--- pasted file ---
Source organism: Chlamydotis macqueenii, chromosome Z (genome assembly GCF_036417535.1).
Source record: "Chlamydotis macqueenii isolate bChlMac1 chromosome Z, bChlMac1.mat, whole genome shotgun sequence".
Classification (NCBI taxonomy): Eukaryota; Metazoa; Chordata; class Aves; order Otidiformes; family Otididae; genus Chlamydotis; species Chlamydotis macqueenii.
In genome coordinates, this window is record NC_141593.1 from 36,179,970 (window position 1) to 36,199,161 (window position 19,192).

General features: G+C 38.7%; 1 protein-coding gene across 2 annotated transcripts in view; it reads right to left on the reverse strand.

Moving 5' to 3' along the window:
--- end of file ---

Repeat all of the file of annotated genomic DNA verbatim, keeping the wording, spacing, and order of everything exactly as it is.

Source organism: Chlamydotis macqueenii, chromosome Z (genome assembly GCF_036417535.1).
Source record: "Chlamydotis macqueenii isolate bChlMac1 chromosome Z, bChlMac1.mat, whole genome shotgun sequence".
Classification (NCBI taxonomy): Eukaryota; Metazoa; Chordata; class Aves; order Otidiformes; family Otididae; genus Chlamydotis; species Chlamydotis macqueenii.
In genome coordinates, this window is record NC_141593.1 from 36,179,970 (window position 1) to 36,199,161 (window position 19,192).

General features: G+C 38.7%; 1 protein-coding gene across 2 annotated transcripts in view; it reads right to left on the reverse strand.

Moving 5' to 3' along the window: